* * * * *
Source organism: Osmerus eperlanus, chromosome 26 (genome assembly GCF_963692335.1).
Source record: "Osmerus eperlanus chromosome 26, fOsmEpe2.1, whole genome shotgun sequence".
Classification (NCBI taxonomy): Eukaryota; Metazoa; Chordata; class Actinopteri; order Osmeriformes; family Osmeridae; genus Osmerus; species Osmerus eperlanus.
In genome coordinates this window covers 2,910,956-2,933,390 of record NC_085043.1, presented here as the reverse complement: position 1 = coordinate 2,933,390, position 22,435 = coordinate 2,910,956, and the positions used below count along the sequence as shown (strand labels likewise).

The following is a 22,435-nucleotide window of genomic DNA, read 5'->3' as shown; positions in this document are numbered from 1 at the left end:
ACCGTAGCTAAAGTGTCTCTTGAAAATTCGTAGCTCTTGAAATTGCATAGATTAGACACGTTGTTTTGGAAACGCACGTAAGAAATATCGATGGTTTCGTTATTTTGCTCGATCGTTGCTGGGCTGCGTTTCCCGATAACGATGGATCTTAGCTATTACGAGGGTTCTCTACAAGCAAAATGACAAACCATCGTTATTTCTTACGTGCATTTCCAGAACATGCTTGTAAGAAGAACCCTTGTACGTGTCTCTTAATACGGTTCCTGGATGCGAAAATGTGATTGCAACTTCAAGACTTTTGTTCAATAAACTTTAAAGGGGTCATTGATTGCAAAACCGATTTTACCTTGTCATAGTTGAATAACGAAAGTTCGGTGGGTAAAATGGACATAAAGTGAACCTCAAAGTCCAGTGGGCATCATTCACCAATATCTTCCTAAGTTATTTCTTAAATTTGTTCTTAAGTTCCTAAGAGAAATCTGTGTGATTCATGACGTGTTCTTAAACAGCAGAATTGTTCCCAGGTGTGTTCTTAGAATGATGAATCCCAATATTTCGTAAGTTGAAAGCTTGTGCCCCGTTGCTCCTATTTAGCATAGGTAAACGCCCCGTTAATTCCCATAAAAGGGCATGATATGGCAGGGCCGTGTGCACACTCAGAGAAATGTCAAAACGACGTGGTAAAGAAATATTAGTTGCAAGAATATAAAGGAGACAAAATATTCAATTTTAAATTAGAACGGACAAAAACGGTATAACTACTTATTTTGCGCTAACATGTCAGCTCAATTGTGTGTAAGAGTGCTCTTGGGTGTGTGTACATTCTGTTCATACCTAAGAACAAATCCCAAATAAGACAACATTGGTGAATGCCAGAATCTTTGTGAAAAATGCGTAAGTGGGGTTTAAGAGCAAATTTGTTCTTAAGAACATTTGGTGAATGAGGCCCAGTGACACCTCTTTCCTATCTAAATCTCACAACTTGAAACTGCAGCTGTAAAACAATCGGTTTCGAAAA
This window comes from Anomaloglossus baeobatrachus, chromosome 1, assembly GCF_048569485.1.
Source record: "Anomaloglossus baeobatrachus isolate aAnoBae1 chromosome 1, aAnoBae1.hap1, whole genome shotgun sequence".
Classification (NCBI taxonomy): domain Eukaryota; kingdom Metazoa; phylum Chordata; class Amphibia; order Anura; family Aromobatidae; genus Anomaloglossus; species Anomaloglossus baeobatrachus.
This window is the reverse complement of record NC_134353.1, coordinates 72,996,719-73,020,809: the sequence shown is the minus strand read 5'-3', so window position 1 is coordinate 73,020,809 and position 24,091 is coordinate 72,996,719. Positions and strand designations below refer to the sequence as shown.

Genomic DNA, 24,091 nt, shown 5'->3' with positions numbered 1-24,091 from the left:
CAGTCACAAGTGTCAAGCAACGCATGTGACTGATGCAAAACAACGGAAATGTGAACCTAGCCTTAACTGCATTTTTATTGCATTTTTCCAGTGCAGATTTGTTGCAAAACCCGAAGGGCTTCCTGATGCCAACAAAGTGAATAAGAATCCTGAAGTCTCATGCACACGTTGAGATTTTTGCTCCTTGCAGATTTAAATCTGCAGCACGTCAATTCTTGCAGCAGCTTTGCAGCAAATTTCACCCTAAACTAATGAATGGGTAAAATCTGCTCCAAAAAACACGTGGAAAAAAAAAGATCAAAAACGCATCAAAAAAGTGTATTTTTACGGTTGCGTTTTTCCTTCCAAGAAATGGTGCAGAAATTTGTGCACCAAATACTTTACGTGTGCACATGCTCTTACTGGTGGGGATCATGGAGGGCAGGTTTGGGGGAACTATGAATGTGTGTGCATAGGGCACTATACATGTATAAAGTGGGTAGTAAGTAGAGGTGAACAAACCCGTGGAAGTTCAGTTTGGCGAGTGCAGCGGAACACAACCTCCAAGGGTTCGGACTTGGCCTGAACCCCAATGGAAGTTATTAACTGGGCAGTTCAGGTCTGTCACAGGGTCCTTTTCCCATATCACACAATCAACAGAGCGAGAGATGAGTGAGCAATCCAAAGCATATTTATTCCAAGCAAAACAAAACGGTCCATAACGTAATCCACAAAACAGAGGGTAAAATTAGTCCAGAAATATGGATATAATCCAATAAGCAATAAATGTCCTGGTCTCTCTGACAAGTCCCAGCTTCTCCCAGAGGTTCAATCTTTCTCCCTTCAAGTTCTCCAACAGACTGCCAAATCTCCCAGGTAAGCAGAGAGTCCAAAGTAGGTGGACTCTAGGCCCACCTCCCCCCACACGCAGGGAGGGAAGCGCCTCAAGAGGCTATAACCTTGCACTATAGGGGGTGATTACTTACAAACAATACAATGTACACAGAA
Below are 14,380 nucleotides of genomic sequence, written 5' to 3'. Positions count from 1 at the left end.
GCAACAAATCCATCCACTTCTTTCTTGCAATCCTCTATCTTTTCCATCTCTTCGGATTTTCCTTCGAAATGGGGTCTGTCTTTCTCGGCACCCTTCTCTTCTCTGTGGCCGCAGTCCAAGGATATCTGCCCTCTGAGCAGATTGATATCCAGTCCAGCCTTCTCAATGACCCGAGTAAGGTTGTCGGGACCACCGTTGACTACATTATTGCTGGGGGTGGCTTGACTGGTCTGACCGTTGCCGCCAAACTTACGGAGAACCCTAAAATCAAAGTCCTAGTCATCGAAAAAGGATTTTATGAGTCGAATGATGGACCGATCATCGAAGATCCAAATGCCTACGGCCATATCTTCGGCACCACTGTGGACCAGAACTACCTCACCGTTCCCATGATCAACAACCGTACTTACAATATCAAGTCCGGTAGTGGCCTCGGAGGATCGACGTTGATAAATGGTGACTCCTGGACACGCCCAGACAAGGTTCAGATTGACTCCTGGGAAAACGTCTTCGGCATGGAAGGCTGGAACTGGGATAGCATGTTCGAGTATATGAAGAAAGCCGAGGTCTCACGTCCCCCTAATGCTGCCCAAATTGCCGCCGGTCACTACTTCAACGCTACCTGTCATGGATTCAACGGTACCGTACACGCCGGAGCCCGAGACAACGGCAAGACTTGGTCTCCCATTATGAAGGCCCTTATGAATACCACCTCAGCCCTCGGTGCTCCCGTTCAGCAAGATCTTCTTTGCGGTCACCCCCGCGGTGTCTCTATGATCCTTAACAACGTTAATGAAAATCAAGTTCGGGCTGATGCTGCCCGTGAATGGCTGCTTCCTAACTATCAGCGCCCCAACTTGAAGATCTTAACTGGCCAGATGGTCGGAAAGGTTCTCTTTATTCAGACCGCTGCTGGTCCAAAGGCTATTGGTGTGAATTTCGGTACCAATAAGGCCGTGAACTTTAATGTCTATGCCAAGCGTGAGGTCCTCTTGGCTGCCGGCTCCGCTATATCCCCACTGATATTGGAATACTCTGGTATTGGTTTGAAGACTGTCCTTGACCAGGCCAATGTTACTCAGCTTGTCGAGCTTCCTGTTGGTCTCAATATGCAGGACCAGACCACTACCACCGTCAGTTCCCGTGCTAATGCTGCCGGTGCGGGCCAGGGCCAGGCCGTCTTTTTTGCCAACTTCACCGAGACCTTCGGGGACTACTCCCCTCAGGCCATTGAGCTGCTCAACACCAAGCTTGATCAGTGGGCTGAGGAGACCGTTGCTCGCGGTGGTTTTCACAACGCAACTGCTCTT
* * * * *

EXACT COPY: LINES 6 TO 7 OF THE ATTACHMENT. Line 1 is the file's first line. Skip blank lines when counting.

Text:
ACCGTAGCTAAAGTGTCTCTTGAAAATTCGTAGCTCTTGAAATTGCATAGATTAGACACGTTGTTTTGGAAACGCACGTAAGAAATATCGATGGTTTCGTTATTTTGCTCGATCGTTGCTGGGCTGCGTTTCCCGATAACGATGGATCTTAGCTATTACGAGGGTTCTCTACAAGCAAAATGACAAACCATCGTTATTTCTTACGTGCATTTCCAGAACATGCTTGTAAGAAGAACCCTTGTACGTGTCTCTTAATACGGTTCCTGGATGCGAAAATGTGATTGCAACTTCAAGACTTTTGTTCAATAAACTTTAAAGGGGTCATTGATTGCAAAACCGATTTTACCTTGTCATAGTTGAATAACGAAAGTTCGGTGGGTAAAATGGACATAAAGTGAACCTCAAAGTCCAGTGGGCATCATTCACCAATATCTTCCTAAGTTATTTCTTAAATTTGTTCTTAAGTTCCTAAGAGAAATCTGTGTGATTCATGACGTGTTCTTAAACAGCAGAATTGTTCCCAGGTGTGTTCTTAGAATGATGAATCCCAATATTTCGTAAGTTGAAAGCTTGTGCCCCGTTGCTCCTATTTAGCATAGGTAAACGCCCCGTTAATTCCCATAAAAGGGCATGATATGGCAGGGCCGTGTGCACACTCAGAGAAATGTCAAAACGACGTGGTAAAGAAATATTAGTTGCAAGAATATAAAGGAGACAAAATATTCAATTTTAAATTAGAACGGACAAAAACGGTATAACTACTTATTTTGCGCTAACATGTCAGCTCAATTGTGTGTAAGAGTGCTCTTGGGTGTGTGTACATTCTGTTCATACCTAAGAACAAATCCCAAATAAGACAACATTGGTGAATGCCAGAATCTTTGTGAAAAATGCGTAAGTGGGGTTTAAGAGCAAATTTGTTCTTAAGAACATTTGGTGAATGAGGCCCAGTGACACCTCTTTCCTATCTAAATCTCACAACTTGAAACTGCAGCTGTAAAACAATCGGTTTCGAAAA
This window comes from Anomaloglossus baeobatrachus, chromosome 1, assembly GCF_048569485.1.